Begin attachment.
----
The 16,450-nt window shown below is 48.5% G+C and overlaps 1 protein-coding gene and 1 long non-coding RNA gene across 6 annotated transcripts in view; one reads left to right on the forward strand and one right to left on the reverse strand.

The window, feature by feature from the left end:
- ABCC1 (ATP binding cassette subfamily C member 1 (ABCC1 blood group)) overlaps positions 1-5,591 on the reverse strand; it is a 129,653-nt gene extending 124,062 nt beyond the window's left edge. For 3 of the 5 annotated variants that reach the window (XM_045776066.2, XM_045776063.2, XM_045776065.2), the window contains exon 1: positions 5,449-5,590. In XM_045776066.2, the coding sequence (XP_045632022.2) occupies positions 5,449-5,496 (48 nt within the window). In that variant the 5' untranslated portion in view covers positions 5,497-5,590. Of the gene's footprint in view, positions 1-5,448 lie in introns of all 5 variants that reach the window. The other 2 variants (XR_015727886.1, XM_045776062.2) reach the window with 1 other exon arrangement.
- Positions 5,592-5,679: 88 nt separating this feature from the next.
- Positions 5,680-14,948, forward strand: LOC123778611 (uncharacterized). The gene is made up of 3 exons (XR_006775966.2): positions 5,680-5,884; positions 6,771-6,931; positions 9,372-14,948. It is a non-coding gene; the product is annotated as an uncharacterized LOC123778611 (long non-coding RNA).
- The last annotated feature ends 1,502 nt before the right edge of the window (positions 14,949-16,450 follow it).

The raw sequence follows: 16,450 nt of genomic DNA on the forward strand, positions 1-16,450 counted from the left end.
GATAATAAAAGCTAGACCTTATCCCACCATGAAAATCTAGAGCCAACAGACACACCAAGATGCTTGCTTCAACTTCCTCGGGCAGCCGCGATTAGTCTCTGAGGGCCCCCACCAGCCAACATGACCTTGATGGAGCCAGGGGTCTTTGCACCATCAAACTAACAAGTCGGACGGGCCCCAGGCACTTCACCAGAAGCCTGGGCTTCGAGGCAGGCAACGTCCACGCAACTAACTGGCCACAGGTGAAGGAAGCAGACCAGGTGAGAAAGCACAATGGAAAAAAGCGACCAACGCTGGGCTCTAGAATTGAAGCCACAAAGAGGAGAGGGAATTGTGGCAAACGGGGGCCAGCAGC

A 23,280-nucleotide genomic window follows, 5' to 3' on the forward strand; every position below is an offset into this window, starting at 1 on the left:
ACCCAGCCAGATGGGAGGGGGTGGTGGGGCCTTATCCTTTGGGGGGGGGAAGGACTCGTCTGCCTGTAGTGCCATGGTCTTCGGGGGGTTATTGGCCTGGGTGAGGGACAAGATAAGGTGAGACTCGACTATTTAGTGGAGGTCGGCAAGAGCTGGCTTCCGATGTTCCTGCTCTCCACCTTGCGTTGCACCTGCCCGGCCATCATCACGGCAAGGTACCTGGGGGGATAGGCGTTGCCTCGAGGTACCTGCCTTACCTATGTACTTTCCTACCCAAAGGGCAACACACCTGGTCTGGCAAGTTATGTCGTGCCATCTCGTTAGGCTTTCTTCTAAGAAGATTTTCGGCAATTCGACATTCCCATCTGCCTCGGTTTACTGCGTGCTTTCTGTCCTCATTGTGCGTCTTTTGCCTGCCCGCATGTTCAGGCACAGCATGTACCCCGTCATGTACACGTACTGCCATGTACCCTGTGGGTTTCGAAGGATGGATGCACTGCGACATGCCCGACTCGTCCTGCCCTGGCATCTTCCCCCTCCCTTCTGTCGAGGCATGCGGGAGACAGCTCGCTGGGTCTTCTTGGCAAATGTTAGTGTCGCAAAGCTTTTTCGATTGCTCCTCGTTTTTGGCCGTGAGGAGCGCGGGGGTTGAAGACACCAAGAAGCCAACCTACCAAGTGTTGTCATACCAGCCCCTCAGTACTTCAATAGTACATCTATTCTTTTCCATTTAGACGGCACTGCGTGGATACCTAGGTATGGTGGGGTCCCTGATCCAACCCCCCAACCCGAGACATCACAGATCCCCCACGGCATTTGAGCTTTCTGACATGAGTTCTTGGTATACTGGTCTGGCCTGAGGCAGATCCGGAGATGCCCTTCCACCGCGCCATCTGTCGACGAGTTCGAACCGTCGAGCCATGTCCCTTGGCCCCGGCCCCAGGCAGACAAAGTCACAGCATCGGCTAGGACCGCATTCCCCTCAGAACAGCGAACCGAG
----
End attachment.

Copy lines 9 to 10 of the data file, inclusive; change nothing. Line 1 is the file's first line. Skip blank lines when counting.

A 23,280-nucleotide genomic window follows, 5' to 3' on the forward strand; every position below is an offset into this window, starting at 1 on the left:
ACCCAGCCAGATGGGAGGGGGTGGTGGGGCCTTATCCTTTGGGGGGGGGAAGGACTCGTCTGCCTGTAGTGCCATGGTCTTCGGGGGGTTATTGGCCTGGGTGAGGGACAAGATAAGGTGAGACTCGACTATTTAGTGGAGGTCGGCAAGAGCTGGCTTCCGATGTTCCTGCTCTCCACCTTGCGTTGCACCTGCCCGGCCATCATCACGGCAAGGTACCTGGGGGGATAGGCGTTGCCTCGAGGTACCTGCCTTACCTATGTACTTTCCTACCCAAAGGGCAACACACCTGGTCTGGCAAGTTATGTCGTGCCATCTCGTTAGGCTTTCTTCTAAGAAGATTTTCGGCAATTCGACATTCCCATCTGCCTCGGTTTACTGCGTGCTTTCTGTCCTCATTGTGCGTCTTTTGCCTGCCCGCATGTTCAGGCACAGCATGTACCCCGTCATGTACACGTACTGCCATGTACCCTGTGGGTTTCGAAGGATGGATGCACTGCGACATGCCCGACTCGTCCTGCCCTGGCATCTTCCCCCTCCCTTCTGTCGAGGCATGCGGGAGACAGCTCGCTGGGTCTTCTTGGCAAATGTTAGTGTCGCAAAGCTTTTTCGATTGCTCCTCGTTTTTGGCCGTGAGGAGCGCGGGGGTTGAAGACACCAAGAAGCCAACCTACCAAGTGTTGTCATACCAGCCCCTCAGTACTTCAATAGTACATCTATTCTTTTCCATTTAGACGGCACTGCGTGGATACCTAGGTATGGTGGGGTCCCTGATCCAACCCCCCAACCCGAGACATCACAGATCCCCCACGGCATTTGAGCTTTCTGACATGAGTTCTTGGTATACTGGTCTGGCCTGAGGCAGATCCGGAGATGCCCTTCCACCGCGCCATCTGTCGACGAGTTCGAACCGTCGAGCCATGTCCCTTGGCCCCGGCCCCAGGCAGACAAAGTCACAGCATCGGCTAGGACCGCATTCCCCTCAGAACAGCGAACCGAG